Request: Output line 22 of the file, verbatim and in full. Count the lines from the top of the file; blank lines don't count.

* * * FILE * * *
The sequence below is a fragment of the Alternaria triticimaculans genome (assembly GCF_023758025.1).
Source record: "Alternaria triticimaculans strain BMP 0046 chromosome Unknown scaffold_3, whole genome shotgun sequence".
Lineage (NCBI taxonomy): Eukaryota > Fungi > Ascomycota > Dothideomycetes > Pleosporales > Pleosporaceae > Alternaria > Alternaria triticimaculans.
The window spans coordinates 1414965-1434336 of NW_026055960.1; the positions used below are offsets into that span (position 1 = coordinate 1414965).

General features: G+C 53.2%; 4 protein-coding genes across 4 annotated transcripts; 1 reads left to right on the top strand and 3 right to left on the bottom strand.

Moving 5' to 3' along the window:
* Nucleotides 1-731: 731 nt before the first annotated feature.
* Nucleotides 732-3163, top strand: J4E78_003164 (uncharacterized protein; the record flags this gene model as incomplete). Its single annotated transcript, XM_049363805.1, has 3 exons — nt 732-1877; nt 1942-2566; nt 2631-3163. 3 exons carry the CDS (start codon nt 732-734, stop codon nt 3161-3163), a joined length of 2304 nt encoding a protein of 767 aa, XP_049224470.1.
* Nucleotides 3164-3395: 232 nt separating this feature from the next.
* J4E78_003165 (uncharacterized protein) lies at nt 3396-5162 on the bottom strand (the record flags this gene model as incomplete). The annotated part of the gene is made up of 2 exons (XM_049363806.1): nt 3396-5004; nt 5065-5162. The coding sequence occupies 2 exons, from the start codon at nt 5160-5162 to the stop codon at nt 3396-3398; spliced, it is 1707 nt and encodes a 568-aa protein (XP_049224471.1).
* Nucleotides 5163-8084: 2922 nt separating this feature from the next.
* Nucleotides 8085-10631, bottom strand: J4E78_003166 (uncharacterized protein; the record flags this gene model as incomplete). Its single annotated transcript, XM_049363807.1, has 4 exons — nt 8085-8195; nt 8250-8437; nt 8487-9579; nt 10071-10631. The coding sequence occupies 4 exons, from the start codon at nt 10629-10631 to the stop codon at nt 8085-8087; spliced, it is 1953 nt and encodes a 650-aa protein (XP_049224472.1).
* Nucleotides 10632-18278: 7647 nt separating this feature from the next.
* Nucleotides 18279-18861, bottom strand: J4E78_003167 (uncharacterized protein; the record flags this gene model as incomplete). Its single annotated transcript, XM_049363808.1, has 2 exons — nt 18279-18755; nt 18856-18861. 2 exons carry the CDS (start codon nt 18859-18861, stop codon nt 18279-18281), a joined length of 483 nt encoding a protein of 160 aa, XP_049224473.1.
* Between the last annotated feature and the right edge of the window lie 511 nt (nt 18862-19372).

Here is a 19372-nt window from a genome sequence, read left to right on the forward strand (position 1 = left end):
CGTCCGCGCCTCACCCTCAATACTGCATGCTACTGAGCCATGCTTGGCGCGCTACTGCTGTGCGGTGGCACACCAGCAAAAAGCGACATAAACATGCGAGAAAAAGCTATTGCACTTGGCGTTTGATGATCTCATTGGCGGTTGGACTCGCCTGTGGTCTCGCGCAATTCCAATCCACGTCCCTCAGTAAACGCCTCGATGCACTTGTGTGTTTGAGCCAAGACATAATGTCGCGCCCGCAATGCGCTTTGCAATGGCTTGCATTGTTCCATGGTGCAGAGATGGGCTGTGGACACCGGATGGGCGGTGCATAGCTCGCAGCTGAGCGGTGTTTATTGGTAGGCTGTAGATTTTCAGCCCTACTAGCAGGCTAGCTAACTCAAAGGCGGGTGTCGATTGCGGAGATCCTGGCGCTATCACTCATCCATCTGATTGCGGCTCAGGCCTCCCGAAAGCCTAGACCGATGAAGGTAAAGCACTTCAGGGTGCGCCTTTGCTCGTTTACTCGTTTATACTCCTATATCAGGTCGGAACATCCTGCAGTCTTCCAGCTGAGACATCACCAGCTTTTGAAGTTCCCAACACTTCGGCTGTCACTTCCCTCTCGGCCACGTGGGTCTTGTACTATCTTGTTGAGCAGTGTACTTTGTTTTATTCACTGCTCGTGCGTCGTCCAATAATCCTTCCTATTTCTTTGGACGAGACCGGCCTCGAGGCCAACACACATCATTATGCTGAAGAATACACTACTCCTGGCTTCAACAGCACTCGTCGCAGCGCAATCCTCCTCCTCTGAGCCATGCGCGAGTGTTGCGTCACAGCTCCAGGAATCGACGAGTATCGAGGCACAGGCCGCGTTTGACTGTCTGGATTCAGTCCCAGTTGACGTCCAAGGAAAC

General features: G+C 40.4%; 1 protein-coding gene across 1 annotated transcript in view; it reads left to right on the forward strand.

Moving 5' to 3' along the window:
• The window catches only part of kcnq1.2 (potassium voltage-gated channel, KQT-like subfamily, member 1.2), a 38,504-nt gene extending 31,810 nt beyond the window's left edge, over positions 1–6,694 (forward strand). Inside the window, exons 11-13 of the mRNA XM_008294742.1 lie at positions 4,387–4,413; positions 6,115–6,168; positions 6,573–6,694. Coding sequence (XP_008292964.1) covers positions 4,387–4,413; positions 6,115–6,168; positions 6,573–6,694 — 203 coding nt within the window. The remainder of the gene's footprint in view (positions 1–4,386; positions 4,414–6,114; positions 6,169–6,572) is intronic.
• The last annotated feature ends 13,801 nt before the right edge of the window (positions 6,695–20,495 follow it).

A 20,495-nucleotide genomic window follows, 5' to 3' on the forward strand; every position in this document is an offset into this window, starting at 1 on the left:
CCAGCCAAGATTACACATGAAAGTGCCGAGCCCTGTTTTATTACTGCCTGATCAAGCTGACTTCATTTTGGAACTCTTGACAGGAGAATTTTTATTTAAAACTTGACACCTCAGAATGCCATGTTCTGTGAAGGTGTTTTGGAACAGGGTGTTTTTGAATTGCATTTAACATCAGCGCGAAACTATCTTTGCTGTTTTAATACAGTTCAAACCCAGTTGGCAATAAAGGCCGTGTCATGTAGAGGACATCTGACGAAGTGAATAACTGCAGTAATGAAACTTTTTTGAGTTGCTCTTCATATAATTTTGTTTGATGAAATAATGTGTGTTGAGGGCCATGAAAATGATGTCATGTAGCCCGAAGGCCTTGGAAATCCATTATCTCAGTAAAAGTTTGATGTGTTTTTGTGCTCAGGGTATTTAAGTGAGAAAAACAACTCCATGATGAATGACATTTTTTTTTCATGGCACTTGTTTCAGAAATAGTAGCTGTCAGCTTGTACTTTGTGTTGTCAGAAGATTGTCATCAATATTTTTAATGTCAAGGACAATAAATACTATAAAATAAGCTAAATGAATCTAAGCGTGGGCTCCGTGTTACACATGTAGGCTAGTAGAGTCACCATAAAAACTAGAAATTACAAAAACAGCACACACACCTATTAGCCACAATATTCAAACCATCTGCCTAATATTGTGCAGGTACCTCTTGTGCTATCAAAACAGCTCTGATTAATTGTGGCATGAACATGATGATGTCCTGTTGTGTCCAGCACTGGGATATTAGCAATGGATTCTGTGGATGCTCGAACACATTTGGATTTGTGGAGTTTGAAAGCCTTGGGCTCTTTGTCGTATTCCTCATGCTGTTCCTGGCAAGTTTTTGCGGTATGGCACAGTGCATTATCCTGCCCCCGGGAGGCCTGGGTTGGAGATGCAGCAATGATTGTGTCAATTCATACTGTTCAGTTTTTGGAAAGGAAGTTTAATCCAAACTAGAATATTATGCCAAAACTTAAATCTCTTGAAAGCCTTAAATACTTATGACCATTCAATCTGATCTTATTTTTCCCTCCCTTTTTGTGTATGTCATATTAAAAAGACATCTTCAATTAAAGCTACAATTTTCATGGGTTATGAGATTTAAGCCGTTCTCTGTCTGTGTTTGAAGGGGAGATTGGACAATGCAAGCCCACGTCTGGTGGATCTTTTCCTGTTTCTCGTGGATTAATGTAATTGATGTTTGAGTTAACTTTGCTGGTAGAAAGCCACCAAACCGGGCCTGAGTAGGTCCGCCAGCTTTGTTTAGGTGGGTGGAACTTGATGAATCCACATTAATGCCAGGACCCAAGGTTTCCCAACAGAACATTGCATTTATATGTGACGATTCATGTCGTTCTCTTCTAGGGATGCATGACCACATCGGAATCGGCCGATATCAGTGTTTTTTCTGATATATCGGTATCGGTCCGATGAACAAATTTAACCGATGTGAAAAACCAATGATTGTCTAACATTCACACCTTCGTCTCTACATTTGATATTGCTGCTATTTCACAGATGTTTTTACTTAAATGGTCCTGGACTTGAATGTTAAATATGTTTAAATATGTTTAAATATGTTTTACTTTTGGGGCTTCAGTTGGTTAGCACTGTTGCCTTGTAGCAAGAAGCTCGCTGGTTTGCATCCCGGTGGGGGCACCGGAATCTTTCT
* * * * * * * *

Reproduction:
A 20,495-nucleotide genomic window follows, 5' to 3' on the forward strand; every position in this document is an offset into this window, starting at 1 on the left: